You are at the top of my list

If you’re trying to get someone’s attention for the first time, it’s hard to stand out.  People are flooded with information, emails, RSS feeds, tweets…how do you make yourself heard or seen?

Why not try being unbelievably responsive?  If you meet someone for the first time and four days later send an email to say thanks and follow up, the timing of your note communicates, “The time I spent with you really wasn’t that important.  Those things we said we’d do?  Probably not going to happen.”

Even worse?  Waiting four days and sending a lackluster note.

Everyone is in constant triage mode.  But everyone, up to our BlackBerry-touting President of the United States, responds to some people right away and some people later on (or never).  So you have a chance each and every time to stand out from the crowd by being fast.  This says, “you are on the top of my list.”

This doesn’t apply to every email you receive – then you’re a slave to your Inbox.  But for the people who are most important to you (you’d know who they are, don’t you?), you’d better be writing back in 24 hours or less (immediately is good too).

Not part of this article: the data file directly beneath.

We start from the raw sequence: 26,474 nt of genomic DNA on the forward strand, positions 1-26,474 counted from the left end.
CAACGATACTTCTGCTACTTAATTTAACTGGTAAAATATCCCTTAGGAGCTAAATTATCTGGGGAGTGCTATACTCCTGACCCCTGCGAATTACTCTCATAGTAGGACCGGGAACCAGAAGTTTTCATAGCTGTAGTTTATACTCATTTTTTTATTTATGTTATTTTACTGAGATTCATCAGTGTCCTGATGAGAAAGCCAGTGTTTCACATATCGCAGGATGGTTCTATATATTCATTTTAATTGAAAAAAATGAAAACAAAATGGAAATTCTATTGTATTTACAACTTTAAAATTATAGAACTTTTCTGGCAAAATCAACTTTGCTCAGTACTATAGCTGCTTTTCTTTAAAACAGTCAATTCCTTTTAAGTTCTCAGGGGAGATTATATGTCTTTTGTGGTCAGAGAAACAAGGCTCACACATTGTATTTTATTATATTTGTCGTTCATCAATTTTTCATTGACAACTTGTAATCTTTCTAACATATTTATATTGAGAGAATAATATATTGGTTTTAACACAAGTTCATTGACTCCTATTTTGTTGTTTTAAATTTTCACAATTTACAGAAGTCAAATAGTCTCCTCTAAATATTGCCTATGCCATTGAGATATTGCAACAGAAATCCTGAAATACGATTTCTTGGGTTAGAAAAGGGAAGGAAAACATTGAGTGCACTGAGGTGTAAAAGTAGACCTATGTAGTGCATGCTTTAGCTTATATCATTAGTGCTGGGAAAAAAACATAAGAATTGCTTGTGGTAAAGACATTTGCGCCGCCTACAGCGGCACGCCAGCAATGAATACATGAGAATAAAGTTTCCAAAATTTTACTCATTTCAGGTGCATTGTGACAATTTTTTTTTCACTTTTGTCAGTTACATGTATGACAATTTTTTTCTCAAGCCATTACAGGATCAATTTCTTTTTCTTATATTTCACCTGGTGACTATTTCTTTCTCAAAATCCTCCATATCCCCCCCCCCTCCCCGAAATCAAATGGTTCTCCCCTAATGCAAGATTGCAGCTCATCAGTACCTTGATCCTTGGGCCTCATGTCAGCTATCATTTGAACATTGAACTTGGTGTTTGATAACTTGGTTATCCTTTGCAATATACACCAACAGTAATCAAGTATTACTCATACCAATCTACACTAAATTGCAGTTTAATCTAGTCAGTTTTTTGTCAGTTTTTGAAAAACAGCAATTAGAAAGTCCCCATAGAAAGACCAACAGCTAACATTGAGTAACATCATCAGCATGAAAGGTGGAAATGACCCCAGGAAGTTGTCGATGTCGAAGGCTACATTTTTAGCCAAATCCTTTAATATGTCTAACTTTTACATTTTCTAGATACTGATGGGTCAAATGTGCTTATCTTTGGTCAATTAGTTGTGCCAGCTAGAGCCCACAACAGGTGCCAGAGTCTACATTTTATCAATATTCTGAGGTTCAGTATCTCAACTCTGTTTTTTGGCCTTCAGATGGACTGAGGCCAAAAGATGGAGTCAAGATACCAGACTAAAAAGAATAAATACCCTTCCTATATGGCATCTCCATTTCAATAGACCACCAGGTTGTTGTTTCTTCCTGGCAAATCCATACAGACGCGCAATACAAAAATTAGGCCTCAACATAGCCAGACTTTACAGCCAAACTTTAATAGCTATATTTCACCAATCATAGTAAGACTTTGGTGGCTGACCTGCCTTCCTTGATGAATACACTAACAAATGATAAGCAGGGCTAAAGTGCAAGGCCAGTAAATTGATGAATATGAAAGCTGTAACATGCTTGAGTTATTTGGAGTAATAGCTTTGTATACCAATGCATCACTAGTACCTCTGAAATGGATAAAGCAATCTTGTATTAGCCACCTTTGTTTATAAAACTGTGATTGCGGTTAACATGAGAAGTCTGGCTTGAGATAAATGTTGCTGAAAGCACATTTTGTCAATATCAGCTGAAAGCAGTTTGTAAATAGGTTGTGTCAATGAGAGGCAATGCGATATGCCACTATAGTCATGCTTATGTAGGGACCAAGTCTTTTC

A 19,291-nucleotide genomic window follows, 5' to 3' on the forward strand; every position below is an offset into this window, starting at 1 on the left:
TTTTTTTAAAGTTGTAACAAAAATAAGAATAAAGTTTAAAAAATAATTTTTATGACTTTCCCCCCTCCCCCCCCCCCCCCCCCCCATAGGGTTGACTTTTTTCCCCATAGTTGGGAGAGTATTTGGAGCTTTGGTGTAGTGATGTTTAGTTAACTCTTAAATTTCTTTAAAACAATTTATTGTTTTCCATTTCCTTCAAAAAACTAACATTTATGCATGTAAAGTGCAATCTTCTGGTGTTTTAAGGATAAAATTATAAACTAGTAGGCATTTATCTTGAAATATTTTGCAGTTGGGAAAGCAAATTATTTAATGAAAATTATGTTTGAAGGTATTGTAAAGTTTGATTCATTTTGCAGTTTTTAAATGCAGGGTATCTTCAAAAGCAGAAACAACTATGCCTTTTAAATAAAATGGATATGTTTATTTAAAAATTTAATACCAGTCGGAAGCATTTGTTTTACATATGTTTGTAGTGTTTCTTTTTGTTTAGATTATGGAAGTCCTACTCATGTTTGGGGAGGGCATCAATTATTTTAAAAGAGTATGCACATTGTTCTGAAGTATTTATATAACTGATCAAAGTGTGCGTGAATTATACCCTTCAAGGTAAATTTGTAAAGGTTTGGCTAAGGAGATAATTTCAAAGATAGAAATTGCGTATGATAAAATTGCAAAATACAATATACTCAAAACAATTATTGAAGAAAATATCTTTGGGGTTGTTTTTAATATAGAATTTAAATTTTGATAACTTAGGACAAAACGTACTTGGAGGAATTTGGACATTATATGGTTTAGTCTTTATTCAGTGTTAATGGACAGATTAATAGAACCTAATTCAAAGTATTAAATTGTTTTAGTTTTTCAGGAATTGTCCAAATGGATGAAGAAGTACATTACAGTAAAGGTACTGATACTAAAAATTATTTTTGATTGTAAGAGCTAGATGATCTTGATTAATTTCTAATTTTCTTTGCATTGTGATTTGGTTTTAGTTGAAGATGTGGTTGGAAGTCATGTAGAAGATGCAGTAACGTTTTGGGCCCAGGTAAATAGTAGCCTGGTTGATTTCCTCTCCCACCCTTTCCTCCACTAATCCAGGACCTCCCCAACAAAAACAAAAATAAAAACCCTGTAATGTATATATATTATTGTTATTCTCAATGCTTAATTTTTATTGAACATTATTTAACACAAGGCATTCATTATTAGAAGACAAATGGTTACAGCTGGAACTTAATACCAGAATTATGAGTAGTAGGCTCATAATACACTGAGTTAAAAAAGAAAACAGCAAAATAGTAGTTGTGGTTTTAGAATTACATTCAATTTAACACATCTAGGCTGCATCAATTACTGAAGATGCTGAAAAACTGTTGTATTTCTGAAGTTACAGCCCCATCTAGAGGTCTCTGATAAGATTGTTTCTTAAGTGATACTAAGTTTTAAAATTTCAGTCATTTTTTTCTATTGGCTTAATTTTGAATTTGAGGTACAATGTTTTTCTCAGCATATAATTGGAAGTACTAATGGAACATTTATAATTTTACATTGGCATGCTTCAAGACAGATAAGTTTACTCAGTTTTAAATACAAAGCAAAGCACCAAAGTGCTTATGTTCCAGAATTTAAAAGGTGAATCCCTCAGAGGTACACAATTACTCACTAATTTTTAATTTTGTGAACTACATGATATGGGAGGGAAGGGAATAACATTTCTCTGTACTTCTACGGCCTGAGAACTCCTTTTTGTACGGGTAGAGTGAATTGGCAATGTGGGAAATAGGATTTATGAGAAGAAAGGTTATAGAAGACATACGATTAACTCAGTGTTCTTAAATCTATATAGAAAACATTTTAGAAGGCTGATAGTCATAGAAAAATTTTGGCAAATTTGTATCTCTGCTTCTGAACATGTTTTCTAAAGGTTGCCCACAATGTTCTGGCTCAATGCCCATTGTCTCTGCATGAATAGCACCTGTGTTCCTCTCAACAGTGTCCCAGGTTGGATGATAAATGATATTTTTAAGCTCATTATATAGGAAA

Last Sunday I spoke on two panels at the Harvard Social Enterprise Conference.  I gave out almost an inch of business cards after my panels.  I promise you I will think very differently about how to respond to the people I heard from a day or two after the conference and the person who, two months from now, is going to write to say, “we met back in March and…”

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2 Responses to You are at the top of my list

  1. Seth Godin is anomaly. He is both responsive (to everybody it seems) and productive. I don’t know how he does it, but (as a fan and reader) it keeps him at the top of my list of gurus.

    This post has a great nugget. Thanks for sharing.

  2. Paul Furiga says:

    Sasha,

    Thank you for this post and for the great content you share in your blog.

    I wanted to briefly share our own thinking related to your topic of making yourself heard or seen in today’s inundated market. At WordWrite Communications (http://www.wordwritepr.com), we focus on telling the great, untold stories of our clients. This has led us to develop StoryCrafting, our own process for helping organizations to create, develop and share their great, untold story. We focus on three things: developing the authentic stories of our clients, identifying the fluent storytellers in the organization who can tell those stories, and helping our clients to constantly “read the audience” to assure that real dialogue, and thus, real communication, is occurring, when the stories are told.

    We very much would like to expand the dialogue on StoryCrafting, and for that reason, I invite you and your readers to take a look at our new white paper on this topic (http://www.wordwritepr.com/pdf/storycrafting_white_paper.pdf) and also our blog, which shares additional background and ideas on these topics (http://www.wordwritepr.com/blogstorytelling/).

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